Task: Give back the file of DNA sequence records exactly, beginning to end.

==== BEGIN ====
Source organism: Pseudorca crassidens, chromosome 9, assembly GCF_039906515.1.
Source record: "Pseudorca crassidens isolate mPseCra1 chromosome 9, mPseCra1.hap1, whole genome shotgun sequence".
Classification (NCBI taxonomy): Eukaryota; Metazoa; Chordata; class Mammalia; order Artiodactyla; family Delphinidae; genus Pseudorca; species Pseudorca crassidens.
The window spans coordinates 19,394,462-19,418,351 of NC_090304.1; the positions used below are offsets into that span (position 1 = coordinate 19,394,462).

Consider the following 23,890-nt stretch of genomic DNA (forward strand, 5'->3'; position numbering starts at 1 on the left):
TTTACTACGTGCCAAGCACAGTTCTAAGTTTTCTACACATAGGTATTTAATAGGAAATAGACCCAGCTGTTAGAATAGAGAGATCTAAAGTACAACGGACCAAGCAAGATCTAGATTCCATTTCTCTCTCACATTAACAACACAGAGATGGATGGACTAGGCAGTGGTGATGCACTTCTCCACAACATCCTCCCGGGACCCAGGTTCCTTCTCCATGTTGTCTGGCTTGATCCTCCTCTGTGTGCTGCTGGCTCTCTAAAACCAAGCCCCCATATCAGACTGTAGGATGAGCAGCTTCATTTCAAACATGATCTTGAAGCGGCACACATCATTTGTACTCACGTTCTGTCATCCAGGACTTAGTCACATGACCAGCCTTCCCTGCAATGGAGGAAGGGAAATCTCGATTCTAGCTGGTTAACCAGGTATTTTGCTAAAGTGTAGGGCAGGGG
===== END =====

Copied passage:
Source organism: Pseudorca crassidens, chromosome 9, assembly GCF_039906515.1.
Source record: "Pseudorca crassidens isolate mPseCra1 chromosome 9, mPseCra1.hap1, whole genome shotgun sequence".
Classification (NCBI taxonomy): Eukaryota; Metazoa; Chordata; class Mammalia; order Artiodactyla; family Delphinidae; genus Pseudorca; species Pseudorca crassidens.
The window spans coordinates 19,394,462-19,418,351 of NC_090304.1; the positions used below are offsets into that span (position 1 = coordinate 19,394,462).

Consider the following 23,890-nt stretch of genomic DNA (forward strand, 5'->3'; position numbering starts at 1 on the left):
TTTACTACGTGCCAAGCACAGTTCTAAGTTTTCTACACATAGGTATTTAATAGGAAATAGACCCAGCTGTTAGAATAGAGAGATCTAAAGTACAACGGACCAAGCAAGATCTAGATTCCATTTCTCTCTCACATTAACAACACAGAGATGGATGGACTAGGCAGTGGTGATGCACTTCTCCACAACATCCTCCCGGGACCCAGGTTCCTTCTCCATGTTGTCTGGCTTGATCCTCCTCTGTGTGCTGCTGGCTCTCTAAAACCAAGCCCCCATATCAGACTGTAGGATGAGCAGCTTCATTTCAAACATGATCTTGAAGCGGCACACATCATTTGTACTCACGTTCTGTCATCCAGGACTTAGTCACATGACCAGCCTTCCCTGCAATGGAGGAAGGGAAATCTCGATTCTAGCTGGTTAACCAGGTATTTTGCTAAAGTGTAGGGCAGGGG